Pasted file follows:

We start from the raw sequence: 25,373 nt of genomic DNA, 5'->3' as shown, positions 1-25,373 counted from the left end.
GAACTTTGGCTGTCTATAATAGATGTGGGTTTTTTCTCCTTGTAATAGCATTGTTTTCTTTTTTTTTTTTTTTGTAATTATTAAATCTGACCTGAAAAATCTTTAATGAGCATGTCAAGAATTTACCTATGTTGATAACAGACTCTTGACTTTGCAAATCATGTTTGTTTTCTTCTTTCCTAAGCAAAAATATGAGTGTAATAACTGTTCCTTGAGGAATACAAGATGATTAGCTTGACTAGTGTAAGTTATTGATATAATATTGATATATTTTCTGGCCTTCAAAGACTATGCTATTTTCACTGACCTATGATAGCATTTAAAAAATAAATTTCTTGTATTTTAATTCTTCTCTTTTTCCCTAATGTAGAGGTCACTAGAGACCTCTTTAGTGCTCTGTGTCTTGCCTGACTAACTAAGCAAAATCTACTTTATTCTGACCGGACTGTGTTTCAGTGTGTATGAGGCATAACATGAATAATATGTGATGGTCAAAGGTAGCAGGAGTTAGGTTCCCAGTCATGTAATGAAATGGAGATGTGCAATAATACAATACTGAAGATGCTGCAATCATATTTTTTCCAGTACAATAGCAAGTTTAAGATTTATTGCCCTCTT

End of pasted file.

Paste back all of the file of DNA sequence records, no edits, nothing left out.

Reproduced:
We start from the raw sequence: 25,373 nt of genomic DNA, 5'->3' as shown, positions 1-25,373 counted from the left end.
GAACTTTGGCTGTCTATAATAGATGTGGGTTTTTTCTCCTTGTAATAGCATTGTTTTCTTTTTTTTTTTTTTTGTAATTATTAAATCTGACCTGAAAAATCTTTAATGAGCATGTCAAGAATTTACCTATGTTGATAACAGACTCTTGACTTTGCAAATCATGTTTGTTTTCTTCTTTCCTAAGCAAAAATATGAGTGTAATAACTGTTCCTTGAGGAATACAAGATGATTAGCTTGACTAGTGTAAGTTATTGATATAATATTGATATATTTTCTGGCCTTCAAAGACTATGCTATTTTCACTGACCTATGATAGCATTTAAAAAATAAATTTCTTGTATTTTAATTCTTCTCTTTTTCCCTAATGTAGAGGTCACTAGAGACCTCTTTAGTGCTCTGTGTCTTGCCTGACTAACTAAGCAAAATCTACTTTATTCTGACCGGACTGTGTTTCAGTGTGTATGAGGCATAACATGAATAATATGTGATGGTCAAAGGTAGCAGGAGTTAGGTTCCCAGTCATGTAATGAAATGGAGATGTGCAATAATACAATACTGAAGATGCTGCAATCATATTTTTTCCAGTACAATAGCAAGTTTAAGATTTATTGCCCTCTT